For weeks, both men methodically calibrated their response to what was the most eagerly anticipated pre-election high court decision ever. The ruling settles the law, not the politics.
The outcome poses challenges for both presidential contenders. Obama’s claim that it means the country “can’t refight” the law is a pipedream. Romney will be held accountable for his strong inconsistencies on health care and refusal to offer serious alternatives.
The five-to-four decision upholding the central tenet of Obamacare, as Republicans call it, was a better result for the Democrats. If things had gone the other way, Romney could have credibly charged that Obama wasted two years on an unconstitutional measure, instead of focusing on the economy.
Yet Chief Justice John Roberts, while handing the White House an overall victory, created new problems for Obama’s re-election, declaring the law’s requirement that most Americans obtain health insurance or face a penalty was akin to a tax. That undercuts the president’s vow not to raise taxes on working-class Americans.
It was only moments after the ruling that the Republican National Committee began condemning a “tax increase on the middle class.” Romney called it a “job-killer.” Florida Senator Marco Rubio raised the specter of Internal Revenue Service agents looking into Americans’ health-care choices.
In response, the president will argue that the law is a tax cut as it would provide tax credits as incentive to purchase health care. Taxes aren’t comfortable debating terrain for Obama.
In the two years since the passage of the Patient Protection and Affordable Care Act, the legislation’s official name, the White House has done a miserable job explaining it and enlisting public support.
The same dilemma will continue: The focus on health care is a distraction from the priorities of the economy and jobs. That probably provides Romney an opening.
Still, the presumptive Republican nominee faces tough questions, too. He and most congressional Republicans have vowed to “repeal and replace” the health-care law. Romney says he’ll do away with it on his first day in office; Jan. 20 could be busy for him, as he also has vowed to repeal the financial-regulatory law and to declare China a currency manipulator on that day.
There is a huge void with the “replace” commitment that the Romney campaign calculates it can finesse until after the election.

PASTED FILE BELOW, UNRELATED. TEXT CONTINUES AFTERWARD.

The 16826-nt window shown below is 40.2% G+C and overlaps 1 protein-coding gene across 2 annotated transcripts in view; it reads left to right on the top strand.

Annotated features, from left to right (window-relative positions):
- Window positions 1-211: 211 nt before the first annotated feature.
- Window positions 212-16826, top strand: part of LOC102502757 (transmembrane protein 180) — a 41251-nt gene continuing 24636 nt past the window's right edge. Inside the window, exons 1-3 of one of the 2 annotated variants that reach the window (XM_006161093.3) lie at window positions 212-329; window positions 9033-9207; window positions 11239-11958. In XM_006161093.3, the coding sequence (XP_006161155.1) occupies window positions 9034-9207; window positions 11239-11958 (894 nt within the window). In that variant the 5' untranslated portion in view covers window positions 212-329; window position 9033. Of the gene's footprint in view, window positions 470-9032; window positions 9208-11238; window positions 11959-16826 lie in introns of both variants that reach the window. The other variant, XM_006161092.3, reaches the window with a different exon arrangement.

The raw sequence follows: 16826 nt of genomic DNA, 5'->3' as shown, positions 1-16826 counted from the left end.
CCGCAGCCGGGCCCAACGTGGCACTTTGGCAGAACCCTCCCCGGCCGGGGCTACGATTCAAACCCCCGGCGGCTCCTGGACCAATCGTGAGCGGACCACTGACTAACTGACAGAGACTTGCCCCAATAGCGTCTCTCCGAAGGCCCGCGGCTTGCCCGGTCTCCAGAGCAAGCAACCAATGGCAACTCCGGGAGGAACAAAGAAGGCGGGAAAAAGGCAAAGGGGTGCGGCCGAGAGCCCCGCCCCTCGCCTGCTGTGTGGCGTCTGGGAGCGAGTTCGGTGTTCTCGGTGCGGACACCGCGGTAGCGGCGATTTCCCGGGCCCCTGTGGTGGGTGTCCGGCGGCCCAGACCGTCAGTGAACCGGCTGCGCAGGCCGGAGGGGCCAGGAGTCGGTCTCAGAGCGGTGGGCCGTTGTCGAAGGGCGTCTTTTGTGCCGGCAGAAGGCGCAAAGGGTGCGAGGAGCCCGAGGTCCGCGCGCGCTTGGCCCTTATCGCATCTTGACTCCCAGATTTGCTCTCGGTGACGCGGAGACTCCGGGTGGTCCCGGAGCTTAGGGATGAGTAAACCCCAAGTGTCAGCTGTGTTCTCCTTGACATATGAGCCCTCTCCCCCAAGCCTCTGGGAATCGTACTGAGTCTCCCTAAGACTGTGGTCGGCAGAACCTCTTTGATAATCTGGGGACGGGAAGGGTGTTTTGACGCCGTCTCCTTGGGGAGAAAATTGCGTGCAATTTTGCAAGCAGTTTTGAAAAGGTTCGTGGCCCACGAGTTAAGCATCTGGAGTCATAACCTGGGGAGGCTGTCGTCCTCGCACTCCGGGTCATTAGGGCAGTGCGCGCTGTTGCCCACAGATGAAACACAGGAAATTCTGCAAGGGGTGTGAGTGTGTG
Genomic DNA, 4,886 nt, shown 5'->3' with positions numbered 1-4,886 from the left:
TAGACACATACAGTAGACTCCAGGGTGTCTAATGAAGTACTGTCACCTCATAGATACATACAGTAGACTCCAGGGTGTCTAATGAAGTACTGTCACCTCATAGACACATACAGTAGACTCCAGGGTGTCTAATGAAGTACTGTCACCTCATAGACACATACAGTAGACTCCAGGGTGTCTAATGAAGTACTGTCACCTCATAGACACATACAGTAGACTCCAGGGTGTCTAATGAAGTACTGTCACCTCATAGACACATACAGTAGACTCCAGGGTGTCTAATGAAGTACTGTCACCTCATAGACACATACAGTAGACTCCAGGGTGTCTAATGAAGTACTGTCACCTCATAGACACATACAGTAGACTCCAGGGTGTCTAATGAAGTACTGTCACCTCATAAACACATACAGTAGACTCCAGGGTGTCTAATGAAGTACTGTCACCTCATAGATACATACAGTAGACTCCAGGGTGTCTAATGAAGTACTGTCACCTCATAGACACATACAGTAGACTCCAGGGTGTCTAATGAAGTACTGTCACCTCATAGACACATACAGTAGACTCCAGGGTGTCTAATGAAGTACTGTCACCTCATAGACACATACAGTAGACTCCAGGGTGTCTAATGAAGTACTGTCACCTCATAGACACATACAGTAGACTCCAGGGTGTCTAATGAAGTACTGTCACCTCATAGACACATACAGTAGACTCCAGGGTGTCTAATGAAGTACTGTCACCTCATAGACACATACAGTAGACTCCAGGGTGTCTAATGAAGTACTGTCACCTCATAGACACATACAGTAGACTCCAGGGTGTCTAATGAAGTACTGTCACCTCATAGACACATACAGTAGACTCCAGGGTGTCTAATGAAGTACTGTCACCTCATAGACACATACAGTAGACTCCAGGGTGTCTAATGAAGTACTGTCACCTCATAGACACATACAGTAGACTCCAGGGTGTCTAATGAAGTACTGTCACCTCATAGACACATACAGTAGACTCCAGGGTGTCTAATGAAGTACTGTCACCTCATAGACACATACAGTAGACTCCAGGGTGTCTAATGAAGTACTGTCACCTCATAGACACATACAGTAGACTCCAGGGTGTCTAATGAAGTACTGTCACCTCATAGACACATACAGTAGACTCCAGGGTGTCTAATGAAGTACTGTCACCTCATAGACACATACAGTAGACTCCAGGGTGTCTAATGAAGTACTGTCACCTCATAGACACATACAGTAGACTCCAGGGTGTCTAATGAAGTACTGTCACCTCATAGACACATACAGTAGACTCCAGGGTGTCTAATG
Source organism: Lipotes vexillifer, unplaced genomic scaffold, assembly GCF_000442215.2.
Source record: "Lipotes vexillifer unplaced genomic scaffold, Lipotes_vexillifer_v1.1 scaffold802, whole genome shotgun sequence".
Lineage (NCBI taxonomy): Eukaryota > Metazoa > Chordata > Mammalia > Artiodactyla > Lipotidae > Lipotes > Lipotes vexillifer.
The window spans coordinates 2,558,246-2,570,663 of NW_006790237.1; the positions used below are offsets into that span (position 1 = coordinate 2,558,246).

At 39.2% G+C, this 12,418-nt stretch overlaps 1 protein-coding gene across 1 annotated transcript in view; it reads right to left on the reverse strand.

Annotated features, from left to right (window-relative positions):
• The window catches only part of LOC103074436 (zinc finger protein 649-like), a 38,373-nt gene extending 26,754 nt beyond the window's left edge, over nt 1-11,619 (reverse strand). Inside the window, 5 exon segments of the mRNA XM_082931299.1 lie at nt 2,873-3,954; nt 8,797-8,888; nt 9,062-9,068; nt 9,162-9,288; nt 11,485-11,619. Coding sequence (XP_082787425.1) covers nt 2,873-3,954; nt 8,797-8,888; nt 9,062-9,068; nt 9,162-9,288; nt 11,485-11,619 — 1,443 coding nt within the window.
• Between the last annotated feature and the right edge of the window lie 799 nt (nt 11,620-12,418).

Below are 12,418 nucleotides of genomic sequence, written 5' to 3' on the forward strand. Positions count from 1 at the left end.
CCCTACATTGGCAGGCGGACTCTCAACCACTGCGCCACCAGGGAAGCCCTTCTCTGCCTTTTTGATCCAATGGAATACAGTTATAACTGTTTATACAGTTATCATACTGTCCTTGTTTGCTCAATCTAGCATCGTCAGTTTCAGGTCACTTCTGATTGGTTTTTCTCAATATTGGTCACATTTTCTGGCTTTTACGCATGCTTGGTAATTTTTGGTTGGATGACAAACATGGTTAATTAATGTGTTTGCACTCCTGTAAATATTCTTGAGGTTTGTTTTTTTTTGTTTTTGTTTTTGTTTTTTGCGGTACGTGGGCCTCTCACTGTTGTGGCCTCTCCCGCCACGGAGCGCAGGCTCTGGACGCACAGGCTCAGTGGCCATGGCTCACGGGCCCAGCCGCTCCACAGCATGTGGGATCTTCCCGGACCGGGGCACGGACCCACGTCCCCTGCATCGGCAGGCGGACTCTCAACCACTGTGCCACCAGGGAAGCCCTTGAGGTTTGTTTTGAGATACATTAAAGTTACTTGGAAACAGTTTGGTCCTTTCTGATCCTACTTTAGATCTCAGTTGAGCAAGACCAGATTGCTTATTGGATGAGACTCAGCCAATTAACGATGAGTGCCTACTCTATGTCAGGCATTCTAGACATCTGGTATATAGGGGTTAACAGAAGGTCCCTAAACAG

A vigilant press will make that impossible, which is one of the reasons the Republican nominee is so inaccessible. An example: Romney has said he would want to make sure that Americans with preexisting conditions don’t lose their current health insurance. What he doesn’t say is that he wouldn’t keep the provision ensuring this protection in the current law, which precludes insurance companies from discriminating against such people. What would he do? Simply say tough luck to people with disabilities?
He still hasn’t explained why he has shifted his views on a mandate requiring health insurance. This requirement was the defining characteristic of the plan he pushed through as governor of Massachusetts, which served as a model for Obama’s plan. Romneycare imposed stiff penalties -- at one stage more than $1,000 per person -- for those who could afford health insurance and didn’t get it. Was that a tax increase?
The Republican nominee tries to make the distinction that a mandate is fine on the state level but unconstitutional and bad policy on the federal level. That’s a distinction most voters don’t get.
During his 1994 bid to unseat Senator Edward M. Kennedy, Romney supported the Senate Republicans’ alternative to President Bill Clinton’s health-care initiative. The centerpiece of that proposal was an individual mandate. In 2007, well before Obama switched his position and backed the mandate, Romney said it was “a terrific idea.”
Former Senator Rick Santorum, a contender for the Republican presidential nomination, said this week that “health-care costs in Massachusetts are the number one in the country.” The program, he concluded, “doesn’t work.” Does Romney disagree?
Political calculations on both sides, are oversimplified. The Democrats’ assumption that voters will give the president credit for a major achievement and overlook some of the concerns that have yet to be explained isn’t supported by public-opinion surveys.
Republicans argue that the renewed health-care debate will energize right-wing Tea Party activists, just as it did in the 2010 elections. Before the June 28 announcement, they insisted this group was already fully energized.
Polls and conversations indicate that voters want to learn more. The majority of Americans has real concerns about the impact of this law and certainly don’t relish the prospect of higher taxes. At the same time, only a minority of hardcore conservatives -- about a third of the electorate -- wants to see the law simply repealed; voters in the middle are more interested in hearing about the replace part of the Republican slogan.
Romney and Obama had a free ride last week. For the next four months, as boxing legend Joe Louis once said, they can run but they cannot hide.
(Albert R. Hunt is Washington editor at Bloomberg News. The opinions expressed are his own.)
To contact the editor responsible for this column: Max Berley at firstname.lastname@example.org.